INTERNATIONAL accounting standards need a period of stability following a decade of unprecedented change, the chairman of International Accounting Standards Board (IASB) said.
The IASB is nearing the end of its convergence programme with US accounting standards and must now tackle company disclosure overload should be among the standard setters cherry-picked priorities, Hans Hoogervorst said in a speech in Mexico.
“Ten years ago no major economies used IFRSs. Now, more than 100 do,” Hoogervorst said. “Now we have most of the world on board, even a small change to a standard can be like dropping a pebble into still water.”
Hoogervorst said it has become increasingly clear that companies are suffering from disclosure overload.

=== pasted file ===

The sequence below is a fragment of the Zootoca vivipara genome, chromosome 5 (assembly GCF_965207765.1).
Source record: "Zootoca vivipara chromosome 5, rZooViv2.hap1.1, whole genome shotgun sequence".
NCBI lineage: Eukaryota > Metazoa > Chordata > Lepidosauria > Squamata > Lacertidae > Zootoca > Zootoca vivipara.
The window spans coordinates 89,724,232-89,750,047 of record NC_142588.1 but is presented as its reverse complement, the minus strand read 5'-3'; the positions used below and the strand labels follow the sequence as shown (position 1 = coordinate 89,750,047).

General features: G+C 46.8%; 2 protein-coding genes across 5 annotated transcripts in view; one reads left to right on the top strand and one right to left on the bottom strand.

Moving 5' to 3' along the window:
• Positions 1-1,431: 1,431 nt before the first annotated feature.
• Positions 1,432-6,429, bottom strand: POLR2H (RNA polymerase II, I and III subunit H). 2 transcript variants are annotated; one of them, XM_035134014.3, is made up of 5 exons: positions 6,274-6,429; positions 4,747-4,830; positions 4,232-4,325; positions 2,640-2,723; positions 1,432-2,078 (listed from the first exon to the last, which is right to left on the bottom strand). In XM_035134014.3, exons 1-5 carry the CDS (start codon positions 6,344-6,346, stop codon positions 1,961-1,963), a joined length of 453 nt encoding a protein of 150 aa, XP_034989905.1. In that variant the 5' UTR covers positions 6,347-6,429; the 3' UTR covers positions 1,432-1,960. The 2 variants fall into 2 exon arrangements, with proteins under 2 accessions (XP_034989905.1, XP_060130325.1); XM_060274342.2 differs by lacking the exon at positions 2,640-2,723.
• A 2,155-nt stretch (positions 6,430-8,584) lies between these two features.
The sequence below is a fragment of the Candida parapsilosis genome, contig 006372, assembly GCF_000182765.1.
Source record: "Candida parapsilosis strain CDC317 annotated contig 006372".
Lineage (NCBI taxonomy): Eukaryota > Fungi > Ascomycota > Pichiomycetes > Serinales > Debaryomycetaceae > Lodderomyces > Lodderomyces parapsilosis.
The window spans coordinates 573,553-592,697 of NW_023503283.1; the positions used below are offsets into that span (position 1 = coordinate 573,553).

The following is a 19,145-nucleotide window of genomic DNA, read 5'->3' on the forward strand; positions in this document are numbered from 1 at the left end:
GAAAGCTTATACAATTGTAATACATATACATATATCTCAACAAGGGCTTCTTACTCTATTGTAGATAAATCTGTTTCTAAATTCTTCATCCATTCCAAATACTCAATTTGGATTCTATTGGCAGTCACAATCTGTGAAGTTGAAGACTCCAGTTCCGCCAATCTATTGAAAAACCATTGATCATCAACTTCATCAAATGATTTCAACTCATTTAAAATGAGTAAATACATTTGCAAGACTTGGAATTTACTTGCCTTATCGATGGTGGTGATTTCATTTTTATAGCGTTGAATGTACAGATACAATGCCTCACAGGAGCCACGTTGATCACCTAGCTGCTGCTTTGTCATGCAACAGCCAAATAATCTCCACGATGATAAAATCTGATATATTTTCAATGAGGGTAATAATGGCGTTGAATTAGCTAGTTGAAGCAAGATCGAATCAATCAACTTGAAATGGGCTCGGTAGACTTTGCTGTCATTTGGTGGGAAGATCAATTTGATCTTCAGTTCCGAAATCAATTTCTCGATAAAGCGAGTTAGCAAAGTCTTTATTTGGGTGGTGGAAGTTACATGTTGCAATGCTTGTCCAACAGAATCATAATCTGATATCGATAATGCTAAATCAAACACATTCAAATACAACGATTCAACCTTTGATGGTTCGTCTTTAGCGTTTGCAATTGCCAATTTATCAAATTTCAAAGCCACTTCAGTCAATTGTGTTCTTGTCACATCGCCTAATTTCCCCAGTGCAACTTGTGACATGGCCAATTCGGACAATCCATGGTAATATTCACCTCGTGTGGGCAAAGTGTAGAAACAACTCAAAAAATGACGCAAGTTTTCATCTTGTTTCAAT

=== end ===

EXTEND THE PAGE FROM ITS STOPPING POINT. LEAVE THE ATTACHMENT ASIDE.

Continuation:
“Standard boilerplate responses are more about ticking boxes than helping investors really understand what is going on under the hood of the business. This is an issue that preparers, auditors, regulators and standard-setters will have to tackle together,” he said.
Hoogervorst added that the IASB needs to strengthen and formalise its relationships with standard-setters, regulators and accountants.
“We have achieved great things through informal dialogue with other participants in this supply chain. However, it is now time to move from this loose affiliation to a more integrated supply chain based on strengthened and more formalised relationships,” he said.
Student numbers among the main professional bodies have declined over the past four years. Simon Wright at CareersinAudit.com looks at why this might be happening and the call to action for the profession
CIMA study reveals qualified management accountants are paid £36,411 more than the typical British workers
ICAEW has applied to become an approved regulator and licensing authority for five reserved legal activities, restricted in three of them to the area of taxation
By threatening creditor returns, the government could undermine the UK’s World Bank insolvency ranking and cost creditors £8m a year, trade body R3 warms